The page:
> Articles from the Abolitionists of North Idaho > 06/03/2015

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Burning Buildings, Trapped Children, and Heroes: Incrementalism versus Immediatism

It is a seductive narrative. The building is on fire. Innocent children are trapped inside. The noble course of action is to dash into the building, risking one’s well-being, and rescue as many of the victims as possible. This narrative is routinely used to defend support for legislation that limits, restricts, or regulates the killing of preborn children. The argument is that even though the legislation is not perfect, it saves some children and because of this is worthy of support. “I may not be able to rescue all of the children in the burning building, but I’m going to dash in and save some of them. Wouldn’t you?”

To risk one’s well-being for the lives of others is the ultimate manifestation of honor, courage, love, and selflessness.

“Greater love hath no man than this, that a man lay down his life for his friends.” John 15:13

Who among us does not hope that if we found ourselves in a similar situation, we would rescue others from destruction? But the core problem with the compelling narrative is that it is grossly misapplied to abortion legislation.

First, the burning building narrative is an example of direct action. If children are at risk of dying in the burning building, our attempt to rescue them is direct action: physical action to intervene and save those at risk. The appropriate parallel would be to relate the narrative to the proper physical action that Christians should take when they know someone down the street intends to kill their preborn child. What physical intervention should be taken on behalf of children brought to the abortion clinic (killing center) to be destroyed? This is a very challenging question.

Abortion legislation is not direct action. Rather, it is indirect action that establishes the legislative framework for criminal behavior. If one were to equate abortion legislation to the burning building analogy, the equivalent idea in the narrative would be the extent that laws criminalize the intentional setting of fires at orphanages. If it is presently decriminalized to set fires that knowingly kill children, should we support legislation that partially limits that “freedom” or should we only support legislation that criminalized the setting of all fires that threaten children?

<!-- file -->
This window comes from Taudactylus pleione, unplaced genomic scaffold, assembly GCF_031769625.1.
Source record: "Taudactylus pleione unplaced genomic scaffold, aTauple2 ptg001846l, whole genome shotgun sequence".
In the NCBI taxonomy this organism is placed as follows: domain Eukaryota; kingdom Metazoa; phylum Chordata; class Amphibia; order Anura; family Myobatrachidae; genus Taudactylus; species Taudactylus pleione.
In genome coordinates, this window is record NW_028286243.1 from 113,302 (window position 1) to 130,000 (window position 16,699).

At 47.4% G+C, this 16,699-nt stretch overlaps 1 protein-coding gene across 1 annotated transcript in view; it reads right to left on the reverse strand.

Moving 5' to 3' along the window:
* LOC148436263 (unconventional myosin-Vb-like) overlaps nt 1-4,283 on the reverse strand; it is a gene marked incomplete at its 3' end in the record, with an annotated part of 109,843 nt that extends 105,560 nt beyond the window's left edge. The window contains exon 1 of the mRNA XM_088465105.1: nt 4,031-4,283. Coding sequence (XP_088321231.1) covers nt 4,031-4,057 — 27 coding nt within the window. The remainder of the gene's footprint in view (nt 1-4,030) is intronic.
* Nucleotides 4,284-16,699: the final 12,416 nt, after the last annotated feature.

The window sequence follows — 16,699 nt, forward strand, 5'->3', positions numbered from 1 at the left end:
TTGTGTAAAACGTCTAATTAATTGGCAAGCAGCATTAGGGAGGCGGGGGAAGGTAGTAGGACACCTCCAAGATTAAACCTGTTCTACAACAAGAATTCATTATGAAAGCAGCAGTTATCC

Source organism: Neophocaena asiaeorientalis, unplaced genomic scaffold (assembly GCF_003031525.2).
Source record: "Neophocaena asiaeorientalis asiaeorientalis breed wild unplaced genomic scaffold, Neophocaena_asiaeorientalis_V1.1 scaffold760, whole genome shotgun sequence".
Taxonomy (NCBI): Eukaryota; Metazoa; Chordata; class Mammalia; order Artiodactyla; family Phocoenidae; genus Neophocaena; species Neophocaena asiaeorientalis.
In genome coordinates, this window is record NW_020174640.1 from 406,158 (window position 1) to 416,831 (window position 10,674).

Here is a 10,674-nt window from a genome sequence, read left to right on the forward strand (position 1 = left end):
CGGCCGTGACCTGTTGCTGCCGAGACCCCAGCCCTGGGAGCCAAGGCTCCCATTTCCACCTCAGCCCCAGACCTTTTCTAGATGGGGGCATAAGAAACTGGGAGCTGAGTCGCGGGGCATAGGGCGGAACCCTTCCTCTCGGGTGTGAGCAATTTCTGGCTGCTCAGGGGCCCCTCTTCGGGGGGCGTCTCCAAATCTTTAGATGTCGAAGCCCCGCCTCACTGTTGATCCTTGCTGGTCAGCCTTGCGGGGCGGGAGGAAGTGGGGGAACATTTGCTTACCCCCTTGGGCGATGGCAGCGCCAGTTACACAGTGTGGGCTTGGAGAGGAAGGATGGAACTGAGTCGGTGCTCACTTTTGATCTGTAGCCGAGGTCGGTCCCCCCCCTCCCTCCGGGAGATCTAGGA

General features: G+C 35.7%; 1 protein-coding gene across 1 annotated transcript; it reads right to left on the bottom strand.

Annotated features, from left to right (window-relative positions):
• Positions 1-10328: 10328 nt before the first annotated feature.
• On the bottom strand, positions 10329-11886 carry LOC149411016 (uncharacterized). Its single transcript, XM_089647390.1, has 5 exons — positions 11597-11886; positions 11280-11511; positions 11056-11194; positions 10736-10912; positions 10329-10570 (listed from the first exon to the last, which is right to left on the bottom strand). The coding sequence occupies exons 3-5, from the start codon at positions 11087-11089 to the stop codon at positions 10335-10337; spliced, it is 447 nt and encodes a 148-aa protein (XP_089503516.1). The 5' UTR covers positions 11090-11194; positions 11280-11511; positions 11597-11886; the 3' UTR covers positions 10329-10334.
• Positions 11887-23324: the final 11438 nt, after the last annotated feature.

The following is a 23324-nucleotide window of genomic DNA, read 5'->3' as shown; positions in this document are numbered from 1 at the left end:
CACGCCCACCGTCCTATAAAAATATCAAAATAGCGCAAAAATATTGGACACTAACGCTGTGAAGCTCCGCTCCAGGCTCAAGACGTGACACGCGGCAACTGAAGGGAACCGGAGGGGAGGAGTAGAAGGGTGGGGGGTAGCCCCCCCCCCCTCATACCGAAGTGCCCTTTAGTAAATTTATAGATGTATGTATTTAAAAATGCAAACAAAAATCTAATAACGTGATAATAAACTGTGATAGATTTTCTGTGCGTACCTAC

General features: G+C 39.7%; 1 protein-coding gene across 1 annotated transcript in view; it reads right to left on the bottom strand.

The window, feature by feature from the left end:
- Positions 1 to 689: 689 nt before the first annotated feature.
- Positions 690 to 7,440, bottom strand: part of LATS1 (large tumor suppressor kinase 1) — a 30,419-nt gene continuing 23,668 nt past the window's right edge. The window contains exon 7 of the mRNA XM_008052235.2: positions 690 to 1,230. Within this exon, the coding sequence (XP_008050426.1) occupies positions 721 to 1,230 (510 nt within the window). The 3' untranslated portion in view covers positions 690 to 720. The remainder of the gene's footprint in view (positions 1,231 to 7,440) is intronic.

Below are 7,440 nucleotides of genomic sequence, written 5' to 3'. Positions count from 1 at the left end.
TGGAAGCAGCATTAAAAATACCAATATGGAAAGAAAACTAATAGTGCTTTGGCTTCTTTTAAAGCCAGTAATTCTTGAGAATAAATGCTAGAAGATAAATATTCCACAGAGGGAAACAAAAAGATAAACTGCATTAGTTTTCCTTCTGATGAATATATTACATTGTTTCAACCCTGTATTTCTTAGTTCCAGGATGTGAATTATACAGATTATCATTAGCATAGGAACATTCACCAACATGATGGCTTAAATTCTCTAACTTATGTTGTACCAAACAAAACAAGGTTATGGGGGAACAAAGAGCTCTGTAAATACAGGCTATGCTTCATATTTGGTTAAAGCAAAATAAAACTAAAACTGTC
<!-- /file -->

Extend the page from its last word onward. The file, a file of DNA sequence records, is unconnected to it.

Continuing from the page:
Second, the narrative’s hero risks his physical well-being for victims in danger. But support for compromised legislation that limits, restricts, or regulates child sacrifice does not risk the supporter’s physical well-being. Some legislator may argue that his support for compromised legislation threatens his earning ability as a politician and thereby threatens his physical well-being, but this could not in any way be equated to the person who risks their life by running into a burning building. The vast majority of those who support compromised legislation have not risked anything - nothing physical, nothing financial - no risk at all.

There are numerous passages of God’s Word that educate us on how to approach abortion laws, but the most direct is what God says in Isaiah 10:1,2.

“Woe unto them that decree unrighteous decrees, and that write grievousness which they have prescribed; To turn aside the needy from judgment, and to take away the right from the poor of my people, that widows may be their prey, and that they may rob the fatherless!”

Christians are ambassadors and witnesses of God. We represent His standard of righteousness, and we should never support - in any capacity - compromised legislation that allows murder in some circumstances. Incremental abortion legislation leaves some children with zero protection from murderers. It is inherently flawed and unrighteous. Legislation should reflect the righteousness and goodness of God. If we don’t demand and support righteous legislation, who will?

We are commanded to love our neighbors as ourselves, and we should strive to live out the love that Christ had for us when He laid down His life.

“Greater love hath no man than this, that a man lay down his life for his friends.” John 15:13

The narrative of the burning building with children trapped inside is a picture of the ultimate sacrifice: a willingness to lay down your life for others. We make a mockery of this genuine love when we equate our support for unrighteous decrees to laying down our lives to protect the innocent.

Christians should reject the seductive narrative that their support for compromised legislation is equivalent to rescuing children from burning buildings. Legislation that falls short of God’s righteous standard - all abortion is murder - is a wicked evil thing. We must publicly, vocally, with one voice, demand righteous legislation that criminalizes the killing of all preborn children.